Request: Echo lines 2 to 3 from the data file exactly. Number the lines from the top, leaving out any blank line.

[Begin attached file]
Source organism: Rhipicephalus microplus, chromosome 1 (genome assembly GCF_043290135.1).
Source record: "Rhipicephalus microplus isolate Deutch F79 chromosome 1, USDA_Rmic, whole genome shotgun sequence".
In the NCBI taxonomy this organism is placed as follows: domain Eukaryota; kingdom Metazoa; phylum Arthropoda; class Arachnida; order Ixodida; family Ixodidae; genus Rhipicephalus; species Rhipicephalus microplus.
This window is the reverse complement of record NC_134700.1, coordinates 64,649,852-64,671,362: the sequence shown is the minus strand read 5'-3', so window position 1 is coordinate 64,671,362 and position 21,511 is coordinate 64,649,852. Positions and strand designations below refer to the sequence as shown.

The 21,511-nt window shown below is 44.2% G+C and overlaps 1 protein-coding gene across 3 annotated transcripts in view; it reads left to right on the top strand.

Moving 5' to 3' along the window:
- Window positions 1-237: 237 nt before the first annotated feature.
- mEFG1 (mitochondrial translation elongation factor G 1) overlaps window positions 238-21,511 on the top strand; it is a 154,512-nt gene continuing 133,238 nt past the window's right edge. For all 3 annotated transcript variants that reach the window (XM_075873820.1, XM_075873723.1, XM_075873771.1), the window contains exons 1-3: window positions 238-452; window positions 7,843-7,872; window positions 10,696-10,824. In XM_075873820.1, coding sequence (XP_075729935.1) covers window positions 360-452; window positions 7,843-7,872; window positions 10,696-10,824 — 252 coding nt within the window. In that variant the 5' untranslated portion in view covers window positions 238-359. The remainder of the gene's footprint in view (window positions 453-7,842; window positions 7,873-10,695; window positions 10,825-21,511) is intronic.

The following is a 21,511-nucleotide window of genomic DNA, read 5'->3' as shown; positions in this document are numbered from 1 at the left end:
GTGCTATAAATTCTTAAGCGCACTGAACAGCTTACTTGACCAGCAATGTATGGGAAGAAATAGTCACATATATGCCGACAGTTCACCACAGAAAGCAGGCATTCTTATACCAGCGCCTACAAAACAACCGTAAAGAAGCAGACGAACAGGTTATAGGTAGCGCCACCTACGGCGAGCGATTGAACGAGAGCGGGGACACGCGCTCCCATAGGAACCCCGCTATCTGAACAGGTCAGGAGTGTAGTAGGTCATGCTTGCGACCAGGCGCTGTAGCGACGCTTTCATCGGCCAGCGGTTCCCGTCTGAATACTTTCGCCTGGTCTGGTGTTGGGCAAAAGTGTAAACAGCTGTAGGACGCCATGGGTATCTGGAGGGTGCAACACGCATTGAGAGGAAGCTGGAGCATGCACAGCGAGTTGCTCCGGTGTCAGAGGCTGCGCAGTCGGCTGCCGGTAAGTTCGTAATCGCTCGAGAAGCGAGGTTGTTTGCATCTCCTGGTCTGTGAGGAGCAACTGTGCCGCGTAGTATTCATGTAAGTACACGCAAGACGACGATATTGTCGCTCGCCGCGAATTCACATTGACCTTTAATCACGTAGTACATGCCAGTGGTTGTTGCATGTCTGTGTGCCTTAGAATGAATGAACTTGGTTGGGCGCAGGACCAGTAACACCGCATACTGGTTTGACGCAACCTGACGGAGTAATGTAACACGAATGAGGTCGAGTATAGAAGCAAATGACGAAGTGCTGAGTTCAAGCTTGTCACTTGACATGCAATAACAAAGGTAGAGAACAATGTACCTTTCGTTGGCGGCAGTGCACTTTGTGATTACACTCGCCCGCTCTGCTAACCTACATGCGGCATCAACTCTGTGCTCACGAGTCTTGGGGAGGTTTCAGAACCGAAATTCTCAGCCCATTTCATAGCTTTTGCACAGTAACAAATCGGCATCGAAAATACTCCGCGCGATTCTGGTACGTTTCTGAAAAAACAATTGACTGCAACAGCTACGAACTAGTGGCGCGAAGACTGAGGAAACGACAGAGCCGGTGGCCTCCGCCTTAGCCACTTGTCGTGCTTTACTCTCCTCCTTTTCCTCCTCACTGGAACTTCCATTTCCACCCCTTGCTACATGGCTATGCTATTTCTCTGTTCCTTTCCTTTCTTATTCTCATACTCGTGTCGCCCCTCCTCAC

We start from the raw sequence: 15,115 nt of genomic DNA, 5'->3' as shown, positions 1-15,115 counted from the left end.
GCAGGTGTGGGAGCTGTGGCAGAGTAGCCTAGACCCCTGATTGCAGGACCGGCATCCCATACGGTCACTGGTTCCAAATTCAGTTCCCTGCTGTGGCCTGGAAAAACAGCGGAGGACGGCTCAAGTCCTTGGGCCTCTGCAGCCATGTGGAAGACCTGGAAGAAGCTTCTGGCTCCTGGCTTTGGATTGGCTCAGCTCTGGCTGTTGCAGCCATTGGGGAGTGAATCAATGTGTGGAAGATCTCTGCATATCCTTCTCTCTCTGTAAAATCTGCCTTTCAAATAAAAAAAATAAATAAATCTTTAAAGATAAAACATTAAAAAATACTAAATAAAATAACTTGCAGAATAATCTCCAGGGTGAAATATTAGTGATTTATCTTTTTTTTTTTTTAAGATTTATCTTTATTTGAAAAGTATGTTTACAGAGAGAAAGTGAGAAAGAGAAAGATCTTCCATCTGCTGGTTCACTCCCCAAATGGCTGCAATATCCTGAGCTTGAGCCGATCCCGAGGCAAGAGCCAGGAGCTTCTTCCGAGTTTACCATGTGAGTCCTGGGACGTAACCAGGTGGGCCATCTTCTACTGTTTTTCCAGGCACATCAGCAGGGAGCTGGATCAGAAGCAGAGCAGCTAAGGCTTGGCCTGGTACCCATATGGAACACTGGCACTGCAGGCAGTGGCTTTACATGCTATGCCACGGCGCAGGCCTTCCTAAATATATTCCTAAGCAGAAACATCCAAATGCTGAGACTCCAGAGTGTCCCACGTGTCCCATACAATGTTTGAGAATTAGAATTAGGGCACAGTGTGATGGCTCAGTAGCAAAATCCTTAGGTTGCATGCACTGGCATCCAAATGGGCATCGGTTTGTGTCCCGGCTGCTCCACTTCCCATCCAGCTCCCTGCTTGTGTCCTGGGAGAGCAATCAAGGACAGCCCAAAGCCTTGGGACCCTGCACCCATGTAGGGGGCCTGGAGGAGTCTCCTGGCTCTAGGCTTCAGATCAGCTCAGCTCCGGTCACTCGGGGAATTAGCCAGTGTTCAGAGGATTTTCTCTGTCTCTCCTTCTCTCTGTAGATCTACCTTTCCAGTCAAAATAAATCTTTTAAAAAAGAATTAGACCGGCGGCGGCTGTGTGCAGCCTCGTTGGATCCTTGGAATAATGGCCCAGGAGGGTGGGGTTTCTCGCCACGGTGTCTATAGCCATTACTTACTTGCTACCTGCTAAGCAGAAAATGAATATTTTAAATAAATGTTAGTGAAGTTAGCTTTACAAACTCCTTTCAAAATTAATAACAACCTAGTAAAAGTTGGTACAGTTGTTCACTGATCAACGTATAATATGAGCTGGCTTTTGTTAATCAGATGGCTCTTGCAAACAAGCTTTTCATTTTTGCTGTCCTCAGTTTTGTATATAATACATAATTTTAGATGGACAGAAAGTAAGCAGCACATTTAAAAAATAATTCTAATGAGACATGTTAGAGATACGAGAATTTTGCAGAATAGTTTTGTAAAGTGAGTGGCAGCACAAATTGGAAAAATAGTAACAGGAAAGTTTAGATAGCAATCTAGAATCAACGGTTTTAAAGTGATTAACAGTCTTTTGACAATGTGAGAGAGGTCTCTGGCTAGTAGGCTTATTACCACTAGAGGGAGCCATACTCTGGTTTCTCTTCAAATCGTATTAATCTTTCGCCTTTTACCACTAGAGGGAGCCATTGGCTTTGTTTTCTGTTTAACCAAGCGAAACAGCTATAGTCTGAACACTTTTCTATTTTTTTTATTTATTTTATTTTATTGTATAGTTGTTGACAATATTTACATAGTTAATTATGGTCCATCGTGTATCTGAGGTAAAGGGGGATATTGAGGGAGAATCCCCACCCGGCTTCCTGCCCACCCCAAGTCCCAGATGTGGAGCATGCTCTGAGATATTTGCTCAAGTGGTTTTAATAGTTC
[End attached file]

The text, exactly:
Source record: "Rhipicephalus microplus isolate Deutch F79 chromosome 1, USDA_Rmic, whole genome shotgun sequence".
In the NCBI taxonomy this organism is placed as follows: domain Eukaryota; kingdom Metazoa; phylum Arthropoda; class Arachnida; order Ixodida; family Ixodidae; genus Rhipicephalus; species Rhipicephalus microplus.